Leverage is a feature or offering by the Forex trading brokers to their customers which allows you to trade with borrowed money.
In simple words, by using leverage you can trade large amounts of money by using very little of your own money and borrowing the rest from the broker. Fully understanding leverage & its risks is important before you margin trade, especially if you are new to Forex trading. It is easier to get attracted to the potential of gaining big with low capital, but beware of the risks.
In this chapter, we will discuss what is leverage, and how to manage it in your trading strategy.
Forex trading generally requires a huge capital base to start trading. Small Retail investors cannot invest a huge sum of money initially when they start. That is where the concept of leverage helps you to enter the market with a margin amount.
This increases the investors’ capital base. So, Leverage in Forex trading indicates the borrowed capital in order to trade a bigger position with the limited invested capital. In other words, it is the excess money borrowed for trading than one usually holds in their account.
Leverage helps in trading bigger volumes and can amplify both profits and losses. Leveraged trading helps in investing in much larger amounts of trade, with a minimum deposit in your account.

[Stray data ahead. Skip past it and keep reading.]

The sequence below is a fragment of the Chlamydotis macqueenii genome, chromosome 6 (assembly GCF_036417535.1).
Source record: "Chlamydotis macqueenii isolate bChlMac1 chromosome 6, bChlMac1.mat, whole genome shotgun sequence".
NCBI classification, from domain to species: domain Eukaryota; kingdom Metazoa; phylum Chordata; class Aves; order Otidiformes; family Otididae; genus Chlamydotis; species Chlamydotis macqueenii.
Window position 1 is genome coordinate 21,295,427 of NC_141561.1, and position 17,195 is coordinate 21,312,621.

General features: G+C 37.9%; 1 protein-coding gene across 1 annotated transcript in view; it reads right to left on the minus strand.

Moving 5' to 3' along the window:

Leveraged trading is also known as margin trading. One can open an account with the broker with a small amount and then borrow the rest of the amount from the broker to trade in a large position.
Let’s understand the concept with a small example.
Emmanuel opens an account with Broker B with US$1000 capital but wants to actually trade an asset that has a value of US$100,000. For this, Emmanuel borrows money from his/her broker. The margin here for Emmanuel is US$1000 and the rest of the money is borrowed from the broker.
The leverage here in the above example is 100:1. Emmanuel can now invest US$100,000, which is 100X his capital with only investing actual US$1000.
Generally, the borrowing of this fund is usually done from the broker through their online platform. The margin money, required as a stated ratio of a standard trade, has to be maintained with the broker as a security all the time. This is important especially in case of losses, when margin money is used to cover the losses.
In that case, the margin money should be deposited immediately to fill up the breach or the trade will be closed automatically by the broker. This helps to keep a check on the margin amount and thus reducing the chances of default risk to an extent.